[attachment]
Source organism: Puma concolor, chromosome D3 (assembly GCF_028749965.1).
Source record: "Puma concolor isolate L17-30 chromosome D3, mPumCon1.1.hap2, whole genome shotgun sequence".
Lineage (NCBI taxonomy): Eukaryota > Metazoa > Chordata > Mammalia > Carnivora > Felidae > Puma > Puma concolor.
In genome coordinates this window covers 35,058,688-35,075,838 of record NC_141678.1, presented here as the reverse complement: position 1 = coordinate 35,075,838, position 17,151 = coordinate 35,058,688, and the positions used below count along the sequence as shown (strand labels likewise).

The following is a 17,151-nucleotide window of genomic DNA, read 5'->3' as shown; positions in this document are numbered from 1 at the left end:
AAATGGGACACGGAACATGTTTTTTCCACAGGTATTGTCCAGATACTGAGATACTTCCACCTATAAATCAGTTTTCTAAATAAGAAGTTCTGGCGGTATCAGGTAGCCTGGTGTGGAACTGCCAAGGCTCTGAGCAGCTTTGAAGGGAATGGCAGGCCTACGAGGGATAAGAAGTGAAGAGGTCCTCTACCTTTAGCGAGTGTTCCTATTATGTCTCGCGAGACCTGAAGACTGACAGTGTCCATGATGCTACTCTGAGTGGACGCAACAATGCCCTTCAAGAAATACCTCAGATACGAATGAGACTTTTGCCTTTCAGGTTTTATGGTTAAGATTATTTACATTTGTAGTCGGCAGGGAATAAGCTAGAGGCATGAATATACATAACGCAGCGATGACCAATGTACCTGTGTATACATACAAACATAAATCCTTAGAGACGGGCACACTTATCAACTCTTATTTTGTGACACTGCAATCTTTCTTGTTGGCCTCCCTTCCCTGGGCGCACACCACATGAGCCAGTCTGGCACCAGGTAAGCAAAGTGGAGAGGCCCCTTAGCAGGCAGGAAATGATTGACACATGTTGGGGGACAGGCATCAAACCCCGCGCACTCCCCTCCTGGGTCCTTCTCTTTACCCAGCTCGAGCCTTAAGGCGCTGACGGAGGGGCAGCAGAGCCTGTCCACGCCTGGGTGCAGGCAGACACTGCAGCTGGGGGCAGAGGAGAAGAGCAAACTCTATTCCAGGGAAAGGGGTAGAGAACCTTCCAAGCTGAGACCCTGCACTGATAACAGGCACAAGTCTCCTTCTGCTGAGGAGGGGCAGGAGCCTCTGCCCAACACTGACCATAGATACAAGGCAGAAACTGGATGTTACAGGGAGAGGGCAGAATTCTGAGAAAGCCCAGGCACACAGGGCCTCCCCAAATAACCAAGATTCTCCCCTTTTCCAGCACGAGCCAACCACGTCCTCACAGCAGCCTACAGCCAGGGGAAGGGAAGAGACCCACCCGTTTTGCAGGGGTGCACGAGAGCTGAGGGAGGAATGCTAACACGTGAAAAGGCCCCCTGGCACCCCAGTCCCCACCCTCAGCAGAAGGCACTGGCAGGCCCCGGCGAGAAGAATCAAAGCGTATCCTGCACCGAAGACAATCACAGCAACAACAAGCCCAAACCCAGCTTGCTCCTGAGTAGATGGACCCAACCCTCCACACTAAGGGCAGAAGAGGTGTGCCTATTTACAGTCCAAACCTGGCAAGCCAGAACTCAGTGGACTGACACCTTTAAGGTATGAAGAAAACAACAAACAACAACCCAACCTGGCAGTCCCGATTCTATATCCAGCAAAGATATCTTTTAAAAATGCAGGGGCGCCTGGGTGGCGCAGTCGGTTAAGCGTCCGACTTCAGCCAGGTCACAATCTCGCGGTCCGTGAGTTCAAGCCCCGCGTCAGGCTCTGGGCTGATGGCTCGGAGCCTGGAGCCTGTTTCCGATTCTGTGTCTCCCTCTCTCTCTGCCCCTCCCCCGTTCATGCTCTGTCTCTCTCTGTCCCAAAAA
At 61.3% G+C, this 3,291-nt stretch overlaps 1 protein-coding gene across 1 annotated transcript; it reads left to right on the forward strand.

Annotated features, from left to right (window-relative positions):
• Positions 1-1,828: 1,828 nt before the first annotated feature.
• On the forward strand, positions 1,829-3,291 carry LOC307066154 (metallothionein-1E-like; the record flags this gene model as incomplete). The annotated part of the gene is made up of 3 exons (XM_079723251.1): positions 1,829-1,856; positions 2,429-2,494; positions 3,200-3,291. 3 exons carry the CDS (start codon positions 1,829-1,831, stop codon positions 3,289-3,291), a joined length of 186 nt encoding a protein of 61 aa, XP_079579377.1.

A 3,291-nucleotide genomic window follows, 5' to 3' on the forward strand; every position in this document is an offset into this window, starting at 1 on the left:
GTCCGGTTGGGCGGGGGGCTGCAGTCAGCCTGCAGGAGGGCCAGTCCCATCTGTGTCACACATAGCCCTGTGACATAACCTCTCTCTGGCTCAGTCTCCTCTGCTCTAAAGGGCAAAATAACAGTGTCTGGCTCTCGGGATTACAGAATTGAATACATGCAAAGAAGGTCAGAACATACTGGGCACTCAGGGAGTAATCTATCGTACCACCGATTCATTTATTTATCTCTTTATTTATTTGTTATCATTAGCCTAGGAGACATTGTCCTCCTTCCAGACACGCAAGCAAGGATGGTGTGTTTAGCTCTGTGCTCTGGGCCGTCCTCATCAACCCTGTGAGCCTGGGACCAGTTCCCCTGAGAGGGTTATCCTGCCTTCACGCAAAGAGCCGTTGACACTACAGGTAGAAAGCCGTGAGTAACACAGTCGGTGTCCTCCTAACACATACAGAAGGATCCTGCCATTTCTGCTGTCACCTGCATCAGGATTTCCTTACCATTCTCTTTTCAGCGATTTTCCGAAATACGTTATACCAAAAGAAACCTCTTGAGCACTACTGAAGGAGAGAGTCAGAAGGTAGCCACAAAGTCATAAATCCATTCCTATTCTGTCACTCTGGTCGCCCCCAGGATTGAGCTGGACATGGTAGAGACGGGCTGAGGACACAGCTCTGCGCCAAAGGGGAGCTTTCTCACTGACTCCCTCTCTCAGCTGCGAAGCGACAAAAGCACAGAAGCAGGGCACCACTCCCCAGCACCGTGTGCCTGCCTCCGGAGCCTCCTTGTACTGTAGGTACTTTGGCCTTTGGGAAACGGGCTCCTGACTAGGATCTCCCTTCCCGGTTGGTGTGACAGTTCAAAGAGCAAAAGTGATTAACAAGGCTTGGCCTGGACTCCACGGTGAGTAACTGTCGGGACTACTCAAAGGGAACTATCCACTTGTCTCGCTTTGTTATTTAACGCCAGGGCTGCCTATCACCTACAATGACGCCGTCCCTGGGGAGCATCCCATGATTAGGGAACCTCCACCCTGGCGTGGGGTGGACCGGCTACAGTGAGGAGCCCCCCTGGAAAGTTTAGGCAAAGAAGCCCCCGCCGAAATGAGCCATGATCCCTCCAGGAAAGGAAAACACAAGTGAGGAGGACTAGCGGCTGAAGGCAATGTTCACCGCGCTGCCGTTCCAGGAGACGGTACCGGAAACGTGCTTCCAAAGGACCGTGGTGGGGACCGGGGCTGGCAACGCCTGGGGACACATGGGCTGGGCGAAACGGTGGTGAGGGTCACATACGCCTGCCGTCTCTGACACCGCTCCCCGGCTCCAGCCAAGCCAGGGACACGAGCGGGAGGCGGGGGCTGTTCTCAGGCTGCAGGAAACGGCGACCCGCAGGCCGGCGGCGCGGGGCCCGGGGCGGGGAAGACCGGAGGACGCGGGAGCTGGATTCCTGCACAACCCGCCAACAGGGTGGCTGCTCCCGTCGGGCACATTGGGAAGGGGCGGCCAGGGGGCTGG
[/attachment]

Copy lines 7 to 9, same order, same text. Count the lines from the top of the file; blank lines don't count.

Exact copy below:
At 61.3% G+C, this 3,291-nt stretch overlaps 1 protein-coding gene across 1 annotated transcript; it reads left to right on the forward strand.

Annotated features, from left to right (window-relative positions):
• Positions 1-1,828: 1,828 nt before the first annotated feature.